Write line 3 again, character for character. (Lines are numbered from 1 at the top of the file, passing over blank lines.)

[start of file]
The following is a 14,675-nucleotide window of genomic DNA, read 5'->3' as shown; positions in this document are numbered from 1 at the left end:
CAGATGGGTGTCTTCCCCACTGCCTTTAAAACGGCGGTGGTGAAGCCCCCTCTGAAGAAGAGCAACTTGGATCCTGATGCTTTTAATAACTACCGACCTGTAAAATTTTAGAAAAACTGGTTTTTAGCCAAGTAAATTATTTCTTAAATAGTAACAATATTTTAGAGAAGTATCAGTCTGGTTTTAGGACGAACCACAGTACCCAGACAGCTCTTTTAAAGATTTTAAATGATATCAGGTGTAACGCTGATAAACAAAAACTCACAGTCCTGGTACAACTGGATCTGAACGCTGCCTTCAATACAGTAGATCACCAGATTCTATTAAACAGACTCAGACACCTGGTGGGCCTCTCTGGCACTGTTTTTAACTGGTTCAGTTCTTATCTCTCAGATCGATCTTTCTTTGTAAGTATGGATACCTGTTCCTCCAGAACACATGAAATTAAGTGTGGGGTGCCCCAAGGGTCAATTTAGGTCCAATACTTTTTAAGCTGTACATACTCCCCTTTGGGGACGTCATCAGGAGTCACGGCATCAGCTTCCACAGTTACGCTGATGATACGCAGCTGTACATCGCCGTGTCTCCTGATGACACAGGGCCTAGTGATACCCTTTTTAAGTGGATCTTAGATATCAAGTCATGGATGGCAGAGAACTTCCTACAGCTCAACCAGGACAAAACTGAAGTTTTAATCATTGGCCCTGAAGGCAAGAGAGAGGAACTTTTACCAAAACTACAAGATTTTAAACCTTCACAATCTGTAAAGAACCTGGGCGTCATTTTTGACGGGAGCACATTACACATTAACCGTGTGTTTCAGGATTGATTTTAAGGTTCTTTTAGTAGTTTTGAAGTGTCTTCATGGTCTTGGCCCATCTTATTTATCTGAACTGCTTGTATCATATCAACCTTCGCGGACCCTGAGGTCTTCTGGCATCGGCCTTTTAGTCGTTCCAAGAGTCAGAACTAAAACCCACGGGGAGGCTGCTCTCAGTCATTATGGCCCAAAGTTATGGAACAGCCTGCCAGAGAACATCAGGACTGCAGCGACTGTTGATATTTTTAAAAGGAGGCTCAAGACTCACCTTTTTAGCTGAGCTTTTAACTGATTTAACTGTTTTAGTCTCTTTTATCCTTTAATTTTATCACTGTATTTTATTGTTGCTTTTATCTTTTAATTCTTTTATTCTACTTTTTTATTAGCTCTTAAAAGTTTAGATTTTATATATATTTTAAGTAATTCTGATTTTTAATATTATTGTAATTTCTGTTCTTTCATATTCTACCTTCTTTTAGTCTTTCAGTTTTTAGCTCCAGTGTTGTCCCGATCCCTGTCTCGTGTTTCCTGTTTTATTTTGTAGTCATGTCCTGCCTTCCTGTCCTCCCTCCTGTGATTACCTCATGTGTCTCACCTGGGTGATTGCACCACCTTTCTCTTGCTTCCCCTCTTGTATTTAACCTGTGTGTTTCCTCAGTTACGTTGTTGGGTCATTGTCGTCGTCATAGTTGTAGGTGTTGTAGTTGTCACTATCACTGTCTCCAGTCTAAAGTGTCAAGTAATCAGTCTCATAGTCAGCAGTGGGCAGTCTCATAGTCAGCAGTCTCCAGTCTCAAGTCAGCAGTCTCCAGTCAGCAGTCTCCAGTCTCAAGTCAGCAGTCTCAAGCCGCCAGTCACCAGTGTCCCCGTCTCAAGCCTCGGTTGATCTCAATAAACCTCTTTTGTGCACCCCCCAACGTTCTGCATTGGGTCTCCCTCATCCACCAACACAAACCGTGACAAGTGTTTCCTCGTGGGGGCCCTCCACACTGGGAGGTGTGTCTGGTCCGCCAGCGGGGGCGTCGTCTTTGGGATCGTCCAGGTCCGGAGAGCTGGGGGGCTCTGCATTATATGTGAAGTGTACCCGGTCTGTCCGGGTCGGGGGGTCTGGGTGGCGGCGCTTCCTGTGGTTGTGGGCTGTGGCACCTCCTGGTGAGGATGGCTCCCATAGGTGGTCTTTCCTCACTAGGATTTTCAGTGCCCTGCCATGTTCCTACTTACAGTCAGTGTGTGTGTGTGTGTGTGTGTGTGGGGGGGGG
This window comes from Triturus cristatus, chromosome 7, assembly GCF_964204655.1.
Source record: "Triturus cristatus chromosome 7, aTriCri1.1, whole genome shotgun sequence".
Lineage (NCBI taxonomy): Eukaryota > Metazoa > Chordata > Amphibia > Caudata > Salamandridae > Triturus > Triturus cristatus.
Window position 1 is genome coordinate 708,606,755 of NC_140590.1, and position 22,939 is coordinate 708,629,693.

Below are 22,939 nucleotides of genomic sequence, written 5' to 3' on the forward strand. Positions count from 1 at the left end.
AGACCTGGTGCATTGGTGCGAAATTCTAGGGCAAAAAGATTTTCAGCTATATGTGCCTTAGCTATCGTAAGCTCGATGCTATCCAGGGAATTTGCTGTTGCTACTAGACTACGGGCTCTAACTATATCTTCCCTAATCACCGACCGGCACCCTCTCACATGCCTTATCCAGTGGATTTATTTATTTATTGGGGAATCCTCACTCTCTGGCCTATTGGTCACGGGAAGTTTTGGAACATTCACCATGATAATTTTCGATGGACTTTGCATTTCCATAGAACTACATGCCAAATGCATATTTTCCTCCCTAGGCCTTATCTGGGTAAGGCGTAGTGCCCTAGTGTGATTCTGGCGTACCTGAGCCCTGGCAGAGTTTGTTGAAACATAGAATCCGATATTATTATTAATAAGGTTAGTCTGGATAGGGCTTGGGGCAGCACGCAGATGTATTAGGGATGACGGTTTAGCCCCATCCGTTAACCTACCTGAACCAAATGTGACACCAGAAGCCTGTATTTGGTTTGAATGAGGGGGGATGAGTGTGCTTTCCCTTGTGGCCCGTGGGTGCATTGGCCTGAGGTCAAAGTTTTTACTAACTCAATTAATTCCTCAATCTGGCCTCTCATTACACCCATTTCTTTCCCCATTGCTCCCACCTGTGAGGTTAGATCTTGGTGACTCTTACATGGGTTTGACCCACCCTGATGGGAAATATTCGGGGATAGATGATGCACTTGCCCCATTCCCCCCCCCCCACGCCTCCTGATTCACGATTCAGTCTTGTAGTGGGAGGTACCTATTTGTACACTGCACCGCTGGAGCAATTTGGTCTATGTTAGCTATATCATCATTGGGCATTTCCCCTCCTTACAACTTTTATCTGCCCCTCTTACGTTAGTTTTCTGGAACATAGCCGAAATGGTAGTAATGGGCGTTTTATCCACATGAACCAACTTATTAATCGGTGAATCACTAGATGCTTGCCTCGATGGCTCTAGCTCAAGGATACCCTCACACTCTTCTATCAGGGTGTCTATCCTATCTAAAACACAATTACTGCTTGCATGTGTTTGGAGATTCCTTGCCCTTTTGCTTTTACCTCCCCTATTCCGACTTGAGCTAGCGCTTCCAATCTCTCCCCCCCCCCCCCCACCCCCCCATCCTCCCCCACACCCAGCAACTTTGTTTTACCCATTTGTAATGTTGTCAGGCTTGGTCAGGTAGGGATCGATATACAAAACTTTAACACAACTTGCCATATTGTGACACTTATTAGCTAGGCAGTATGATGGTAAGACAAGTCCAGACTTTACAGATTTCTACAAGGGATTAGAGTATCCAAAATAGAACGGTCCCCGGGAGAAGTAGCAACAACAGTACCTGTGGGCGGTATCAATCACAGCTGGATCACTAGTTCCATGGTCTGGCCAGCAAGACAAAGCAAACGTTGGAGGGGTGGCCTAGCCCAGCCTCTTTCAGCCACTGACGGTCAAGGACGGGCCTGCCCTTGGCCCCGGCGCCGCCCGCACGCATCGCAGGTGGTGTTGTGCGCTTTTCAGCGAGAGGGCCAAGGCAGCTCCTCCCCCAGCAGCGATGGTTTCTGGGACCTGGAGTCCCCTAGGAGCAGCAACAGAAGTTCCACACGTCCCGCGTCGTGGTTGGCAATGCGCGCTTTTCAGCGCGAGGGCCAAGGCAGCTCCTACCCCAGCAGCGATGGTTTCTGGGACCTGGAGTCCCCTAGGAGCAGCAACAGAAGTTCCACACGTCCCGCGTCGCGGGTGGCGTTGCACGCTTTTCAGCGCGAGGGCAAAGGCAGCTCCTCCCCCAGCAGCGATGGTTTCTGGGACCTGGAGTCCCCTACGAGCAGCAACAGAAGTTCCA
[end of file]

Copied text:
This window comes from Triturus cristatus, chromosome 7, assembly GCF_964204655.1.